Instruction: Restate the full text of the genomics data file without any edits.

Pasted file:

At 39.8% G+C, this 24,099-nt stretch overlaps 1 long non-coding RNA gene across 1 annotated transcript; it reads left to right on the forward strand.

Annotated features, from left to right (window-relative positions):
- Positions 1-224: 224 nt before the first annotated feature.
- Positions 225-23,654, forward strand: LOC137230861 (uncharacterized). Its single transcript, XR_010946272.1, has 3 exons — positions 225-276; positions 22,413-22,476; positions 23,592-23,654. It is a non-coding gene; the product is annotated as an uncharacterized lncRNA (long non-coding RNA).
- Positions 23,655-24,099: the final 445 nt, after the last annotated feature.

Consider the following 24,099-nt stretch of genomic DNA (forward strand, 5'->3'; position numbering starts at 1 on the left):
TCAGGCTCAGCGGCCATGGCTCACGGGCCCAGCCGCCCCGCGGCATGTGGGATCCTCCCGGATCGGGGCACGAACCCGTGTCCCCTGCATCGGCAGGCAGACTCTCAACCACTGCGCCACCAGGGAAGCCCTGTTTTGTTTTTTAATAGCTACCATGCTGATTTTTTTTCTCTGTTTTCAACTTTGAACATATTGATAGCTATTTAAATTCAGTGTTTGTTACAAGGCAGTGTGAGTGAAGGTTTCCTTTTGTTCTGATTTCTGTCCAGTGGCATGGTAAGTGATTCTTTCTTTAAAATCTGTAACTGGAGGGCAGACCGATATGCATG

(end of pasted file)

At 39.8% G+C, this 24,099-nt stretch overlaps 1 long non-coding RNA gene across 1 annotated transcript; it reads left to right on the forward strand.

Annotated features, from left to right (window-relative positions):
- Positions 1-224: 224 nt before the first annotated feature.
- Positions 225-23,654, forward strand: LOC137230861 (uncharacterized). Its single transcript, XR_010946272.1, has 3 exons — positions 225-276; positions 22,413-22,476; positions 23,592-23,654. It is a non-coding gene; the product is annotated as an uncharacterized lncRNA (long non-coding RNA).
- Positions 23,655-24,099: the final 445 nt, after the last annotated feature.

Consider the following 24,099-nt stretch of genomic DNA (forward strand, 5'->3'; position numbering starts at 1 on the left):
TCAGGCTCAGCGGCCATGGCTCACGGGCCCAGCCGCCCCGCGGCATGTGGGATCCTCCCGGATCGGGGCACGAACCCGTGTCCCCTGCATCGGCAGGCAGACTCTCAACCACTGCGCCACCAGGGAAGCCCTGTTTTGTTTTTTAATAGCTACCATGCTGATTTTTTTTCTCTGTTTTCAACTTTGAACATATTGATAGCTATTTAAATTCAGTGTTTGTTACAAGGCAGTGTGAGTGAAGGTTTCCTTTTGTTCTGATTTCTGTCCAGTGGCATGGTAAGTGATTCTTTCTTTAAAATCTGTAACTGGAGGGCAGACCGATATGCATG